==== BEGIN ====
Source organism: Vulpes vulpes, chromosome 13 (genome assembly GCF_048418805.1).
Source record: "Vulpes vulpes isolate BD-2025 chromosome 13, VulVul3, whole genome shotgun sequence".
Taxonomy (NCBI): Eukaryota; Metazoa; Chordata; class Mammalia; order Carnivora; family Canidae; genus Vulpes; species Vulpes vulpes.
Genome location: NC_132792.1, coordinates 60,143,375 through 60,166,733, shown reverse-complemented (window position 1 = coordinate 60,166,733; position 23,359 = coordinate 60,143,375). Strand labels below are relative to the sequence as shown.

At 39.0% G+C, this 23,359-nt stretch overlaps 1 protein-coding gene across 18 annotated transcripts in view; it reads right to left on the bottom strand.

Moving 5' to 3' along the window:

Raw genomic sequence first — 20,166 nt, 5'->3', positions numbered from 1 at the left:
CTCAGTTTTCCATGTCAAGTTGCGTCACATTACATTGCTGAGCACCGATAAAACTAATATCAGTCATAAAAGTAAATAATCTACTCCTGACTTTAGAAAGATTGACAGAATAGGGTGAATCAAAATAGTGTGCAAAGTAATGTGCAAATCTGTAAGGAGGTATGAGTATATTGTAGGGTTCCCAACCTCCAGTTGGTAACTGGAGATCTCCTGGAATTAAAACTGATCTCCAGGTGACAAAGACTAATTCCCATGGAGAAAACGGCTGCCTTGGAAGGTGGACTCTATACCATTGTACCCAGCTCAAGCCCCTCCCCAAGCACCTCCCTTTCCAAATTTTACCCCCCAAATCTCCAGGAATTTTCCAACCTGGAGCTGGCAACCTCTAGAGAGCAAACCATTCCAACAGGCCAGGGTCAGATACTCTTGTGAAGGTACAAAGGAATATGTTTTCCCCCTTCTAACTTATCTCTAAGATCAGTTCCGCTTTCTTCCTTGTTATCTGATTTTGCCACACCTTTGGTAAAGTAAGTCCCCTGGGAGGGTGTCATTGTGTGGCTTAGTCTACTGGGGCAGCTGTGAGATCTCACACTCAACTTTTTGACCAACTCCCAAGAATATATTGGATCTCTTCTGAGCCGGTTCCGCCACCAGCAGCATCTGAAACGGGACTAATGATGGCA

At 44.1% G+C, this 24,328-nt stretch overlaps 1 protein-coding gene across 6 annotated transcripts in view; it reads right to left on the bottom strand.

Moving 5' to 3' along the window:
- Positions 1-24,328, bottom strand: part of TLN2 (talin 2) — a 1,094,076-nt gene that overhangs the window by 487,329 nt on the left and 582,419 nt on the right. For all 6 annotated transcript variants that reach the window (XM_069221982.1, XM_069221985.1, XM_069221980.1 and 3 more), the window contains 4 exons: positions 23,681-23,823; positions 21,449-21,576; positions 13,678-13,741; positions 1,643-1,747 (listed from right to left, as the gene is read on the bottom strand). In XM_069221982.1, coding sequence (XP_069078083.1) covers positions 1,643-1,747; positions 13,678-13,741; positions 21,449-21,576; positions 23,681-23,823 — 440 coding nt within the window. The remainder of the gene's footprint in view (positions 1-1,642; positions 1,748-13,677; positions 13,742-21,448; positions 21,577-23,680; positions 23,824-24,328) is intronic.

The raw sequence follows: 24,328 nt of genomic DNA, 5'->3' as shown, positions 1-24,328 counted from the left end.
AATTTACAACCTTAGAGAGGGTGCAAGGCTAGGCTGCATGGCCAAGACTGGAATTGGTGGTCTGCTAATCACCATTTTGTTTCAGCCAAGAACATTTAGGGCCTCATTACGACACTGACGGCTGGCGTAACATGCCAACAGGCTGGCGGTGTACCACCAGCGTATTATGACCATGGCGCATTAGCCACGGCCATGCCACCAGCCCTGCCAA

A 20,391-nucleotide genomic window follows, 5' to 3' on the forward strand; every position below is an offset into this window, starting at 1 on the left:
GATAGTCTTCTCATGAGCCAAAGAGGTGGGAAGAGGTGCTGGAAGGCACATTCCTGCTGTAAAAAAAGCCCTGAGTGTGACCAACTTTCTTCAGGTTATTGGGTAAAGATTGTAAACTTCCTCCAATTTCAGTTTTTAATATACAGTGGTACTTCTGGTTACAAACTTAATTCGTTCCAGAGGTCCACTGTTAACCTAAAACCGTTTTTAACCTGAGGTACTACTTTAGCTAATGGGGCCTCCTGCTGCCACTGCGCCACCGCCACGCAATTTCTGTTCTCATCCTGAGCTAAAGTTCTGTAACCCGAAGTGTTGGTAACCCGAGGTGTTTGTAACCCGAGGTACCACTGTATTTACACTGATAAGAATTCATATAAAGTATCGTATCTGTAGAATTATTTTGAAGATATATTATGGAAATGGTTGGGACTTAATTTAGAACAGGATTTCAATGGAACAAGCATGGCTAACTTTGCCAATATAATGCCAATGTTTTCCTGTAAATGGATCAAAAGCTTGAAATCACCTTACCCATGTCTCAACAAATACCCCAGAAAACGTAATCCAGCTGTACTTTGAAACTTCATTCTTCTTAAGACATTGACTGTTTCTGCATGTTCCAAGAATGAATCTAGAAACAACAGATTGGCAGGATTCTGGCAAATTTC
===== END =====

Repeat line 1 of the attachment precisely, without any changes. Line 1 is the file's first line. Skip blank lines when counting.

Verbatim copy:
Source organism: Vulpes vulpes, chromosome 13 (genome assembly GCF_048418805.1).